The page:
As a Freemason, I am often asked about the requirement of belief in a higher power within our fraternity. This question is not an easy one to answer, as it delves into the very core of what Freemasonry stands for and the principles we uphold. However, I will attempt to provide an explanation that might shed some light on this topic.
The Requirement of Belief
To begin with, it’s important to understand that Freemasonry is not a religion, but it does require its members to believe in a higher power. This requirement is not about promoting a specific religion or deity, but rather about establishing a common ground among its members.
When a person wishes to join Freemasonry, they must submit a petition to a lodge, requesting to be considered for membership. During the petitioning or interviewing process, the individual is required to state their belief in a higher power. This belief is a fundamental requirement, and without it, one cannot become a Freemason. This rule applies to atheists and, in many cases, agnostics as well.
The Reason Behind the Requirement
The reason behind this requirement is not to exclude individuals based on their religious beliefs, but rather to establish a moral foundation upon which the fraternity operates. The belief in a higher power serves as a moral compass, guiding members in their actions and decisions.
When a Freemason makes a promise or takes an oath, it is done so with the understanding that they are accountable not only to their fellow Freemasons but also to a higher power. This belief in a higher power serves as a form of moral enforcement, ensuring that members uphold their obligations and maintain a high standard of conduct.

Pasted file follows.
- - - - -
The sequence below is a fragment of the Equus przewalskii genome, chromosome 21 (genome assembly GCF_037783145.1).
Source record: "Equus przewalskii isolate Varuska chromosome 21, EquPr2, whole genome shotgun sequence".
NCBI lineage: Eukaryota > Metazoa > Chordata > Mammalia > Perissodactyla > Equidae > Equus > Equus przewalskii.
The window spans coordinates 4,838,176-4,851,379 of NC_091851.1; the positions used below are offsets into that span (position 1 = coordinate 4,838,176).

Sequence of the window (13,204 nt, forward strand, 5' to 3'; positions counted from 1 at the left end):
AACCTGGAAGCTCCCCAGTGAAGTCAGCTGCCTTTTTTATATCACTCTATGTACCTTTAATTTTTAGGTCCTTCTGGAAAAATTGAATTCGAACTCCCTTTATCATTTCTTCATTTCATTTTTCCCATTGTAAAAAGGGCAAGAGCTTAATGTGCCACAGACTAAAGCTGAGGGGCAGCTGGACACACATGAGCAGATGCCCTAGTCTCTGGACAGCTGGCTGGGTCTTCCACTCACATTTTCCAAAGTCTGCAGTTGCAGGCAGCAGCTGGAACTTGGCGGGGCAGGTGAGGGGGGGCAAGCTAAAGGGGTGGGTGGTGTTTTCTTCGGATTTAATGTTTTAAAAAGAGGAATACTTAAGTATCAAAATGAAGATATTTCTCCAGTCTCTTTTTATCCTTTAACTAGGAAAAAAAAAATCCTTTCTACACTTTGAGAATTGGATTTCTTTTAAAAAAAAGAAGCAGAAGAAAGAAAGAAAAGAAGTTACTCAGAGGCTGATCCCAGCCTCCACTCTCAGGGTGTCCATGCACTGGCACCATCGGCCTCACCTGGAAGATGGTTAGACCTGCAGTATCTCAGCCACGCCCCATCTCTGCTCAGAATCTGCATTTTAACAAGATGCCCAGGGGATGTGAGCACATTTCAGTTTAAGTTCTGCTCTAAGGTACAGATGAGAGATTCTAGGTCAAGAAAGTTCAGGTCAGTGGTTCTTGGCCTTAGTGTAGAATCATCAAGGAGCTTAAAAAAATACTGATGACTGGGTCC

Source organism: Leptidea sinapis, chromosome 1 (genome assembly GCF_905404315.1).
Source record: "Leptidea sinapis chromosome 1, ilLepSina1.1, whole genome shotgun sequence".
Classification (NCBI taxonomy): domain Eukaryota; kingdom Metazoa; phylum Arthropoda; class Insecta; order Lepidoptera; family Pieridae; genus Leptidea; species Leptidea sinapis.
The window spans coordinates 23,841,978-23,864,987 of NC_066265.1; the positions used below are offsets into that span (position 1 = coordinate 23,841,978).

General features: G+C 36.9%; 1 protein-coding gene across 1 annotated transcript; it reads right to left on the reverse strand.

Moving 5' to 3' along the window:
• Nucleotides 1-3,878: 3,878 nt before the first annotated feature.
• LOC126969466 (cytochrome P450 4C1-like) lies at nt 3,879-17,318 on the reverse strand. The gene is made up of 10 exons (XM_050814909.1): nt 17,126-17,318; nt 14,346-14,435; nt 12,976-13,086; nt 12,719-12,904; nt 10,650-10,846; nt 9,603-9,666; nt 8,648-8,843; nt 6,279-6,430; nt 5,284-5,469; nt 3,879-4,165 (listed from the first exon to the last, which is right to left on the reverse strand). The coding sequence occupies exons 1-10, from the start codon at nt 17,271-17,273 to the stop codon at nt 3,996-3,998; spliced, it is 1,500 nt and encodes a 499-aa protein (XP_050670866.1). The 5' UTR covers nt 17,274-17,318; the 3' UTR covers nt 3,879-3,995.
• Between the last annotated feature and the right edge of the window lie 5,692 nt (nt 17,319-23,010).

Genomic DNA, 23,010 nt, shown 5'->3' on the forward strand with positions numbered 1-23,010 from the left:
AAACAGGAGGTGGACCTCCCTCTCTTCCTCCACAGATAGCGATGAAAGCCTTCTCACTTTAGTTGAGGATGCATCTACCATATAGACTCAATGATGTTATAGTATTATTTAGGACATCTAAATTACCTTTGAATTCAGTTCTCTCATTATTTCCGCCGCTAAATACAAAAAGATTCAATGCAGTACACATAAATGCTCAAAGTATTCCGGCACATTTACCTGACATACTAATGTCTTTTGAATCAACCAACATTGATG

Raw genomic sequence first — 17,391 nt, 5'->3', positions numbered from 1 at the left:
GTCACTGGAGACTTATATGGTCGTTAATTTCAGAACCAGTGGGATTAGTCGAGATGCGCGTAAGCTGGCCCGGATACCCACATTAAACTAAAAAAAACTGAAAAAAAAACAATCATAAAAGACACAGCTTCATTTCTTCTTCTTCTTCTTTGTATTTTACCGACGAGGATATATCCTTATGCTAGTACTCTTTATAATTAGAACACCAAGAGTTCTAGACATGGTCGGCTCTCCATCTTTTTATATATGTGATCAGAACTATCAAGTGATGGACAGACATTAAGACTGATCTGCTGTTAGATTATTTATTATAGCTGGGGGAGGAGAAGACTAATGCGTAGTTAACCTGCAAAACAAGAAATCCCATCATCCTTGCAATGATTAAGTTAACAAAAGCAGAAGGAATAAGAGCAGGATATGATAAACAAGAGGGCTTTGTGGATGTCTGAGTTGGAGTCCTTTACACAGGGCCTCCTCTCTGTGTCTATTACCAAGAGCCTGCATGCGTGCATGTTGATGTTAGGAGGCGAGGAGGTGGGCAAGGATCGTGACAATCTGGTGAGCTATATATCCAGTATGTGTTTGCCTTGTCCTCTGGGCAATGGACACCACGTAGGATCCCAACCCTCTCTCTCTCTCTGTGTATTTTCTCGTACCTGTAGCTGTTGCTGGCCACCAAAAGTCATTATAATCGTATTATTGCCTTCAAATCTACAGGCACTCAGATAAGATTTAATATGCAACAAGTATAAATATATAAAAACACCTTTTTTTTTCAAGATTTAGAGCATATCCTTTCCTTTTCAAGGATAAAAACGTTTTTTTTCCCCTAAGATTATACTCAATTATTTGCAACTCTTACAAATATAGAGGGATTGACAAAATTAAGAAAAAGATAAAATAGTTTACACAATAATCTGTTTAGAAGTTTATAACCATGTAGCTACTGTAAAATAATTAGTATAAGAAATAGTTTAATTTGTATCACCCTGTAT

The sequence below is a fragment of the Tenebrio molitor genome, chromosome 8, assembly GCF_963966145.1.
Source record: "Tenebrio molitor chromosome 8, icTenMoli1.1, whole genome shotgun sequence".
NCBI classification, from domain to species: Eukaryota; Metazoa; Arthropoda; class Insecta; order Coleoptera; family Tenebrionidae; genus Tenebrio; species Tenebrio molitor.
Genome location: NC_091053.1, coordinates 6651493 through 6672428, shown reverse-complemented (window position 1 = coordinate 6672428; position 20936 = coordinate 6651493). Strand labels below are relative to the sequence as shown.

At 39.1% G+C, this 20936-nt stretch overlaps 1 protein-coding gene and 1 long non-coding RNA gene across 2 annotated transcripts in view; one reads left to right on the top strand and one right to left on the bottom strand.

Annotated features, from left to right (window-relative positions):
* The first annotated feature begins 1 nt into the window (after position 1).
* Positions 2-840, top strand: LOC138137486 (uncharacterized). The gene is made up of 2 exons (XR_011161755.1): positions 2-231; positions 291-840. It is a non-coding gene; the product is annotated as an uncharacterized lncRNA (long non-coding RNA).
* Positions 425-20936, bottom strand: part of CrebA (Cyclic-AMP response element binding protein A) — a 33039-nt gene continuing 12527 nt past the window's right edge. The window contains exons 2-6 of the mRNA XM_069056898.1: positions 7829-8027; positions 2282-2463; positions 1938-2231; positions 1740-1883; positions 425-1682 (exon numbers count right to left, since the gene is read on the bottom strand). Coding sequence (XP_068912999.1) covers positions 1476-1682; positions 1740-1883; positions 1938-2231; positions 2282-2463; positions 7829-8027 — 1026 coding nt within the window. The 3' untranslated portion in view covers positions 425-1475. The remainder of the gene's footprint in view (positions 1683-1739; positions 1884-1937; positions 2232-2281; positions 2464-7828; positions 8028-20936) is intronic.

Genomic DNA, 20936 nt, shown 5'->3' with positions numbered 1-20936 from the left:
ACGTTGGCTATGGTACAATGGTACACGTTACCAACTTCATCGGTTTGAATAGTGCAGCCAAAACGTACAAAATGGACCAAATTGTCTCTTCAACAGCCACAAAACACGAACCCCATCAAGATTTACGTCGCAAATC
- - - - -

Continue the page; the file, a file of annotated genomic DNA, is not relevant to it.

The Role of Trust
Trust is a crucial element within Freemasonry. The fraternity operates on a level of trust among its members, and this trust is reinforced by the shared belief in a higher power. However, it’s important to note that this trust is not blind. Freemasonry does not simply take a person’s word for their belief in a higher power. Instead, it requires evidence of this belief, often in the form of actions and behavior.
The Value of the Requirement
The requirement of belief in a higher power is not just about ensuring moral conduct among members. It also serves as a form of protection for the fraternity. By requiring this belief, Freemasonry ensures that its members share a common moral foundation, which in turn protects the fraternity from individuals who might seek to undermine its principles.
The Future of the Requirement
As we move forward, the question arises: should this requirement remain? In my opinion, the answer is yes. Freemasonry is built upon universal truths, principles that do not change with the whims of society. The requirement of belief in a higher power is one such principle.
Freemasonry is not about following trends or bending to societal pressures. It is about upholding timeless truths and principles. While the world around us may change, the principles of Freemasonry remain steadfast.
The requirement of belief in a higher power within Freemasonry is not about promoting a specific religion or excluding individuals based on their beliefs. Instead, it is about establishing a moral foundation upon which the fraternity operates. It is about ensuring that members uphold their obligations and maintain a high standard of conduct. It is about protecting the fraternity and preserving the timeless principles upon which it is built.